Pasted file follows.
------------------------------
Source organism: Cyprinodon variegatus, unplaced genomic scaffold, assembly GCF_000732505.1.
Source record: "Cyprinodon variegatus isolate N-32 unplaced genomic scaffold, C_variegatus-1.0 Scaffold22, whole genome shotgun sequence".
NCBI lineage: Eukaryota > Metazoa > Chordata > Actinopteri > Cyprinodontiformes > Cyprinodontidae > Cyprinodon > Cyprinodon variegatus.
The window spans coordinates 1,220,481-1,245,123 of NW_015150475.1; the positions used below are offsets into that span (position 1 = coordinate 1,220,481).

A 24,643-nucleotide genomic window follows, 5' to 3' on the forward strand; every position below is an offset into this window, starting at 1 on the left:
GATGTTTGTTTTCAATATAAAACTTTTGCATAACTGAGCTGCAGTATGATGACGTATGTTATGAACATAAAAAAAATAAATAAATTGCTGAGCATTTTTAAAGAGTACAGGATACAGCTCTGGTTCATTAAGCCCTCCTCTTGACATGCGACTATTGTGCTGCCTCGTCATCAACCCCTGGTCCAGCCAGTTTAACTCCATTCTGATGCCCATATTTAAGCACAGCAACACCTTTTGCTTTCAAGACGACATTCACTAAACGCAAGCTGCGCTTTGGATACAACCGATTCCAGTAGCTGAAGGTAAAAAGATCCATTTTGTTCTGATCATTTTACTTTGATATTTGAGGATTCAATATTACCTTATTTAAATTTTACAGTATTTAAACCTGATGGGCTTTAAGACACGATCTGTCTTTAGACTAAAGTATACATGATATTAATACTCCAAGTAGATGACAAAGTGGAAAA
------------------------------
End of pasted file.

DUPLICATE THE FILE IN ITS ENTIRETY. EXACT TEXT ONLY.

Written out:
Source organism: Cyprinodon variegatus, unplaced genomic scaffold, assembly GCF_000732505.1.
Source record: "Cyprinodon variegatus isolate N-32 unplaced genomic scaffold, C_variegatus-1.0 Scaffold22, whole genome shotgun sequence".
NCBI lineage: Eukaryota > Metazoa > Chordata > Actinopteri > Cyprinodontiformes > Cyprinodontidae > Cyprinodon > Cyprinodon variegatus.
The window spans coordinates 1,220,481-1,245,123 of NW_015150475.1; the positions used below are offsets into that span (position 1 = coordinate 1,220,481).

A 24,643-nucleotide genomic window follows, 5' to 3' on the forward strand; every position below is an offset into this window, starting at 1 on the left:
GATGTTTGTTTTCAATATAAAACTTTTGCATAACTGAGCTGCAGTATGATGACGTATGTTATGAACATAAAAAAAATAAATAAATTGCTGAGCATTTTTAAAGAGTACAGGATACAGCTCTGGTTCATTAAGCCCTCCTCTTGACATGCGACTATTGTGCTGCCTCGTCATCAACCCCTGGTCCAGCCAGTTTAACTCCATTCTGATGCCCATATTTAAGCACAGCAACACCTTTTGCTTTCAAGACGACATTCACTAAACGCAAGCTGCGCTTTGGATACAACCGATTCCAGTAGCTGAAGGTAAAAAGATCCATTTTGTTCTGATCATTTTACTTTGATATTTGAGGATTCAATATTACCTTATTTAAATTTTACAGTATTTAAACCTGATGGGCTTTAAGACACGATCTGTCTTTAGACTAAAGTATACATGATATTAATACTCCAAGTAGATGACAAAGTGGAAAA